[LEAPSECS] the big artillery
brooks at edlmax.com
Tue Nov 4 18:16:52 EST 2014
On 2014-11-04 04:59 PM, Zefram wrote:
> I wrote:
>> It sounds as though Annex B may contain actual errors, in such things
>> as the interpretation of POSIX time_t. Good job it's not normative.
> I've now seen the actual text of Annex B (thanks to an unattributable
> benefactor). Here is my review of it. Overall it's mostly correct,
> but poorly drafted.
> Part of the text risks some confusion between TAI and TT, by referring
> to the SI second "defining the TAI timescale". However, the distinction
> is preserved in another part of the text which describes TAI as "based
> on the SI second as realized on the rotating geoid". Clearly the
> authors are aware of the distinction between the theoretical ideal
> and the practical realisation, but by omitting explicit description,
> and textually linking the SI second directly to TAI, they risk readers
> failing to appreciate this.
> The text introducing UTC immediately jumps into describing ISO 8601
> syntax. This gives a misleading impression that ISO 8601 is especially
> tied to UTC. There is a part of ISO 8601 that specifically refers to
> UTC, namely the zone offset syntax, but that part of the syntax isn't
> mentioned here. ISO 8601 ought to be discussed separately from the
> specific time scales.
> The description of UTC does attempt to cover both eras, but isn't entirely
> accurate for the rubber-seconds era. The initial description, applicable
> to both eras, says that UTC and TAI differ by "a constant offset
> ... modified on occasion". The use of "constant" is dubious, because
> anything that gets modified is clearly not constant. Anyway, it appears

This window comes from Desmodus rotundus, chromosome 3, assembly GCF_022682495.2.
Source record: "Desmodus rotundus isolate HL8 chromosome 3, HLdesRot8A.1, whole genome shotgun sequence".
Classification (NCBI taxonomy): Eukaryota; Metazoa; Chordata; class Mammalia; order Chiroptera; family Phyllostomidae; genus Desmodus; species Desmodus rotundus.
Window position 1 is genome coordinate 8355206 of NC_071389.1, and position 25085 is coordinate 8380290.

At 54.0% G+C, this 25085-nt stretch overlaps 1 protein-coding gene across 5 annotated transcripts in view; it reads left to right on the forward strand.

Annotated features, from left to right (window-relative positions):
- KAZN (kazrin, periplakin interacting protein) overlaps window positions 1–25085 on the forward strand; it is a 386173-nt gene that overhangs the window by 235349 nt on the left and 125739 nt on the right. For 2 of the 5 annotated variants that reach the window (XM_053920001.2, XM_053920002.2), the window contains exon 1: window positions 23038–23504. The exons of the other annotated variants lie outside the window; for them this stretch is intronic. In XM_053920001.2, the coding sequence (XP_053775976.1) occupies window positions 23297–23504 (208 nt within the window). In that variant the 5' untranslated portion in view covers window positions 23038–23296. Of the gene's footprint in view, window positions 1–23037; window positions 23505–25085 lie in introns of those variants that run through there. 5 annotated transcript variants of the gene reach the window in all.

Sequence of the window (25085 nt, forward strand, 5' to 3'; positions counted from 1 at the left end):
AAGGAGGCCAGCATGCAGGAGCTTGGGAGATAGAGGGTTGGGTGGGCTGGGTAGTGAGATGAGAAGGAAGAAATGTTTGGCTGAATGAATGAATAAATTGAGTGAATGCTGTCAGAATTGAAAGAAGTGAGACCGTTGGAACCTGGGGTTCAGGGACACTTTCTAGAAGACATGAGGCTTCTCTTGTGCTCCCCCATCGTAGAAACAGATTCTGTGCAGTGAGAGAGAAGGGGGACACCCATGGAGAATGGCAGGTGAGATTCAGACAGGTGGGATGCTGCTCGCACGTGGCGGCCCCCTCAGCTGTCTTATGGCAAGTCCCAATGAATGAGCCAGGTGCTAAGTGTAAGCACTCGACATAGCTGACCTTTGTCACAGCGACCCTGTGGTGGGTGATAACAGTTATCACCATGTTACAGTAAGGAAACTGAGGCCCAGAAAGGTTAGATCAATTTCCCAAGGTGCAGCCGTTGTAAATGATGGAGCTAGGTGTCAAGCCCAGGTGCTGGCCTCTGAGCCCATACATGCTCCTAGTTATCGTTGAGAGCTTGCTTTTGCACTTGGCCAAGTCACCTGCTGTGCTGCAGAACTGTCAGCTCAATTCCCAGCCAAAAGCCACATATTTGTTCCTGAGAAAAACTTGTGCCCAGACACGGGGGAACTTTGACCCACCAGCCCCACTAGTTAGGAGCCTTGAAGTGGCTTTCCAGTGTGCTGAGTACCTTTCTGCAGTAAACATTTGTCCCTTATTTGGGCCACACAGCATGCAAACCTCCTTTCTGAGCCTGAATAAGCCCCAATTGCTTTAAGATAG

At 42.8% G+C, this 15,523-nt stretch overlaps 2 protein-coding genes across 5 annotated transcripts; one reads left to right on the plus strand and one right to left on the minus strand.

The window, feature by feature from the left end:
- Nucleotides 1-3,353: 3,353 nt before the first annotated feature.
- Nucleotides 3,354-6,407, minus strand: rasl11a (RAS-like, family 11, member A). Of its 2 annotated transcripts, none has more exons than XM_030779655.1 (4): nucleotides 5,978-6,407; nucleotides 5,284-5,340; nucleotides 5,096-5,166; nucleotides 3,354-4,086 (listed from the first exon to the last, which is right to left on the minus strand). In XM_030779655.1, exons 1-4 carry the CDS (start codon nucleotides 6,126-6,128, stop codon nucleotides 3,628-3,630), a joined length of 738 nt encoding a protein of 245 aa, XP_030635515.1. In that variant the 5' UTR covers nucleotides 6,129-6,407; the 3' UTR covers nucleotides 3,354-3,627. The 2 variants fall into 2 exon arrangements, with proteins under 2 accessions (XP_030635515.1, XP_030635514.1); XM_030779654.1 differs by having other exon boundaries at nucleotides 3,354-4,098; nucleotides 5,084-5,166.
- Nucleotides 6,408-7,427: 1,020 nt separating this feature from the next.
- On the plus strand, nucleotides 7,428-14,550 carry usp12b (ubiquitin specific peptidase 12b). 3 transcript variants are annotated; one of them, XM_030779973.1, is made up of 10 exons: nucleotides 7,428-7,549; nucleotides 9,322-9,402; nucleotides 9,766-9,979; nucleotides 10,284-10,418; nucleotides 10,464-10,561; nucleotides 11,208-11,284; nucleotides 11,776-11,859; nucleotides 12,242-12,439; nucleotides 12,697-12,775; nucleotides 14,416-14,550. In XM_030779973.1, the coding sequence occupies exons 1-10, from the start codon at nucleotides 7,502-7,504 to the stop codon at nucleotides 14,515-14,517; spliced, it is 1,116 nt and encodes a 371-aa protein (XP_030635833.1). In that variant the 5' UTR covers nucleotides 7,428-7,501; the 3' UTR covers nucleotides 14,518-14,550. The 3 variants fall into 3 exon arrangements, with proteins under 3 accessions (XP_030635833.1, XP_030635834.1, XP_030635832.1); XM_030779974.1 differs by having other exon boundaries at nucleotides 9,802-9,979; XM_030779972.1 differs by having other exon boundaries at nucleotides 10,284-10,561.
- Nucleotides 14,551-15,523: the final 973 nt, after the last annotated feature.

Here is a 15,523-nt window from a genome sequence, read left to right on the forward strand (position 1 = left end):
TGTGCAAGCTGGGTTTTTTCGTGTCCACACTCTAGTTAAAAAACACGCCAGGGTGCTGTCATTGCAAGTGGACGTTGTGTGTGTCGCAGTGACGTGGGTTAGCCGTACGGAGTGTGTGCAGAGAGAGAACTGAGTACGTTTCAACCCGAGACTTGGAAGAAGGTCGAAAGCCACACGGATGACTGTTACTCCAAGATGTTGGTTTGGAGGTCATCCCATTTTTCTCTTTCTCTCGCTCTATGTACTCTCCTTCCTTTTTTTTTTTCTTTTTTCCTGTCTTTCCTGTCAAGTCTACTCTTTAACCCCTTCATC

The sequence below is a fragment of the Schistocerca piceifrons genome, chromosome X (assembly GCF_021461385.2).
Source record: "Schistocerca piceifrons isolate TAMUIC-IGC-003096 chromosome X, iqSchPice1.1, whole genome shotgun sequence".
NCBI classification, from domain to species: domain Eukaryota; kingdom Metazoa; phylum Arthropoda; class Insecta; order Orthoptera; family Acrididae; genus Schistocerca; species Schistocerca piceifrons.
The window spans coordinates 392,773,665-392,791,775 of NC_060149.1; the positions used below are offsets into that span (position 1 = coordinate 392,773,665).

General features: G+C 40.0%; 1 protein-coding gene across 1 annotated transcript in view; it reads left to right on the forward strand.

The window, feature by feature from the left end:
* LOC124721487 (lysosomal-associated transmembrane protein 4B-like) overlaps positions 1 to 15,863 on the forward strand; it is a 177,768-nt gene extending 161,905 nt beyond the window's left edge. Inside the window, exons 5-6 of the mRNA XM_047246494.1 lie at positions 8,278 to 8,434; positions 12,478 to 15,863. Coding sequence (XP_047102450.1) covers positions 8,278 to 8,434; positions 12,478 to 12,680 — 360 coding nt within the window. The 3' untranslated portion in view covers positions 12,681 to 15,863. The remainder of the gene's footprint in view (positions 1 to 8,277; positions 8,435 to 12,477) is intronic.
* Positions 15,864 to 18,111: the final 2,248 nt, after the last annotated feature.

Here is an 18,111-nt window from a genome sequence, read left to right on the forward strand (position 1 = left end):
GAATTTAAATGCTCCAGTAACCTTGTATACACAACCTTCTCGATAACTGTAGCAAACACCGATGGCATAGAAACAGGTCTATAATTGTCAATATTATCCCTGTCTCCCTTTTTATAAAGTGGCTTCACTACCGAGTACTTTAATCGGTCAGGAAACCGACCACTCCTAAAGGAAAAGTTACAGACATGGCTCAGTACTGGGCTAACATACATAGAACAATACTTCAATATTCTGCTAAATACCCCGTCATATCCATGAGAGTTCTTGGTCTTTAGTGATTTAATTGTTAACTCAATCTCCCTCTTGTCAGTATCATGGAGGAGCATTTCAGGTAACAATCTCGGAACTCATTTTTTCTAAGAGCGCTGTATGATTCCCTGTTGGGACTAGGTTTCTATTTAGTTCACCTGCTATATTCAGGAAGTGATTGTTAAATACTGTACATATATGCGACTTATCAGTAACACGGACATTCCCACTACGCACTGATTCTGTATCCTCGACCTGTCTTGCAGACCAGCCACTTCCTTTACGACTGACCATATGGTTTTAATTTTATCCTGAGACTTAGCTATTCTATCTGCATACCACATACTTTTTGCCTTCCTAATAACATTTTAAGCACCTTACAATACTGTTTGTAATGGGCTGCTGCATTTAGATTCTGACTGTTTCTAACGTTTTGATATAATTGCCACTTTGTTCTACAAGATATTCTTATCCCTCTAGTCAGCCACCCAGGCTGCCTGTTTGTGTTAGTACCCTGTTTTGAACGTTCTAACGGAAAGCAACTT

> to refer to the offset being piecewise constant. In the leap-seconds
> era the offset does have this behaviour, but in the rubber-seconds era
> the frequency shifts mean that the offset changes continuously.
> The statement that "UTC experiences a discontinuity" at leap seconds is
> misleading. The concept of discontinuity applies to scalar quantities,
> but not to a broken-down UTC time.
> The description of leap-seconds UTC is correct as far as it goes.
> The mention of "integral second correction", although correct, conflates
> two issues that would be better explicated separately: UTC only leaping
> by integral seconds, and the TAI-UTC offset being integral seconds.
> The description then incongruously jumps to noting that UTC and TAI
> can both have timestamps broken down into the traditional components.
> As with the ISO 8601 syntax, that's a more generic point that should have
> been discussed separately from the specific details of the time scales.
> The description of rubber-seconds UTC correctly notes the TAI-UTC offset
> changing "in fractions of a second", but entirely fails to mention the
> frequency shifts.
> The mention of POSIX jumps to ISO 8601, just as the introduction of
> UTC did. It is again incongruous. There's a sentence about applying
> "the POSIX algorithm" to a PTP scalar value, which says essentially